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Unwinder
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Default 10-29-2013, 11:16 | posts: 11,516 | Location: Taganrog, Russia

I’ve read a lot of reviews related to NVIDIA ShadowPlay during the last couple days and there are typical misunderstanding patterns in many of them, so I decided to write this short summary to give you better understanding, guys.
Most of users (and surprisingly reviewers) assume that the main performance hit for any videocapture oriented software comes from realtime video encoding. That is quite typical and mostly wrong assumption. Modern videocapture applications are multithreaded and modern CPUs have multiple cores able to process multiple tasks in parallel, so realtime video encoding is normally performed in background thread(s) and often with lower priority. That is why when you’re capturing video in the game which is not using close to 100% of CPU time on all CPU cores, background video encoding have enough system resources to run in parallel and hardly affects game performance. In other words, having fast hardware encoder like NVENC or Intel QuickSync simply allows you to encode better quality video with higher encoding framerate or more efficient compression ratio in realtime, but it doesn’t seriously minimize videocapture related performance hit like many reviewers say.
The main and the real performance penalty for videocapture application is … a simple process of capturing frames from DirectX application. DirectX rendering pipeline is asynchronous, so multiple frames are being processed in parallel by different stages of the pipeline. And that’s where our performance penalty come from – DirectX architecture is simply not built with idea of effective frame readback from the very end of rendering pipeline. So each frame capture via DirectX causes DirectX rendering pipeline to be flushed, CPU may stall until GPU finish flushing the pipeline and provide captured frame back to CPU, etc, etc. This means that each simple frame capture iteration hurt the efficiency of prerendering, may seriously reduce the performance of multi-GPU systems and so on.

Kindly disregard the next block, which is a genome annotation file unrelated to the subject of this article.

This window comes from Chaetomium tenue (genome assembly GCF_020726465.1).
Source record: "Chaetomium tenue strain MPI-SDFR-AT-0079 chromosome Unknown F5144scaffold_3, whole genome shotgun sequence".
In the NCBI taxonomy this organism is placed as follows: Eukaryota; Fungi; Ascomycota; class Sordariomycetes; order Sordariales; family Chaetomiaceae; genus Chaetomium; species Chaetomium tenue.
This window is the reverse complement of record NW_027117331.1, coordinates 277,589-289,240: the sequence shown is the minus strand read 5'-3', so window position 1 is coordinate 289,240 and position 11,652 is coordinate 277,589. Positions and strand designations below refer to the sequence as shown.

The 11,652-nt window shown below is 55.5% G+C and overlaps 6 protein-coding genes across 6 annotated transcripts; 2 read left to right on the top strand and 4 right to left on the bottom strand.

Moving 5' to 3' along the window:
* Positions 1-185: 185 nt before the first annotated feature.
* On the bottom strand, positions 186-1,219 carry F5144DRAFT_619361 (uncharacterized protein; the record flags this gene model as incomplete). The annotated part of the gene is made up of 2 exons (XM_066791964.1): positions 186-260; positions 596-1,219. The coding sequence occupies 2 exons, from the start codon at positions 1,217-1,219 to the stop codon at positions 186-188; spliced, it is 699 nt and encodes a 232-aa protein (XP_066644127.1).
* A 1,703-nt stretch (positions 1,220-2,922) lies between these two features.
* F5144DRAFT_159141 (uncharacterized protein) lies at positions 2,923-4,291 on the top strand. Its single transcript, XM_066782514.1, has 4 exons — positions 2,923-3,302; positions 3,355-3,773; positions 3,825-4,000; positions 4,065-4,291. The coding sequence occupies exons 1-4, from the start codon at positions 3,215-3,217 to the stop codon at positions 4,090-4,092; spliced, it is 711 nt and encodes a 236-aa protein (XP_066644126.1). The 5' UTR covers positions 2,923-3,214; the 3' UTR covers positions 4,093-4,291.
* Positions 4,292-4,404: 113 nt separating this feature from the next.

And that’s where NVIDIA ShadowPlay magic begins. I’m very supersized to see that all reviewers focus on Kepler’s NVENC hardware H.264 encoder only without even mentioning Kepler’s innovative and unique NVFBC (Frame Buffer Capture) and NVIFR (Inband Frame Readback), which also help NVIDIA ShadowPlay a LOT. Those two are probably even more important videocapture oriented hardware technologies introduced in Kepler GPUs. Both are promoted by NVIDIA as ultra fast low-latency GPU/DMA accelerated framebuffer capture techniques, both are targeted at cloud gaming / GRID systems (you can read more in this presentation). It is some very very “light” kind of NVIDIA’s “Mantle” in frame capture functionality area – NVFBC and NVIFR are available via NVAPI and provide developers very effective way of frame capture via direct access to hardware bypassing the limitations of DirectX API.
So ShadowPlay’s success is built on two key hardware technologies: NVFBC for very effective frame capture and NVENC for very effective frame compression. BTW, NVFBC is a direct reason why ShadowPlay is not capturing video in windowed mode, if you follow the link above, you’ll see that NVFBC is able to grab whole frame buffer only.
And now some really good news: using NVENC is third party video capture applications is currently troublesome due to some strange licensing scheme applied to it by NVIDIA. Hope it will change in future, because competing Intel QuickSync H.264 encoding is freely available to any developer and it does great job. But NVFBC and NVIFR interfaces are available to any NVAPI developer, which means that very effective frame capture can be easily added to ANY existing third party videocapture application right now with minimum development cost. So at least frame capture related bottleneck can be taken out of context on NVIDIA Kepler hardware. Personally I’ve chosen to power videocapture engine of RivaTunerStatisticsServer v5.5.0 by NVIFR, even considering that NVFBC provides a bit faster capture, I won’t like to sacrify windowed videocapture support. And I’m pretty sure that other video capture tools will also get support for those new NVIDIA technologies soon.


Alexey Nicolaychuk aka Unwinder, RivaTuner creator

Last edited by Unwinder; 10-29-2013 at 11:37.
   
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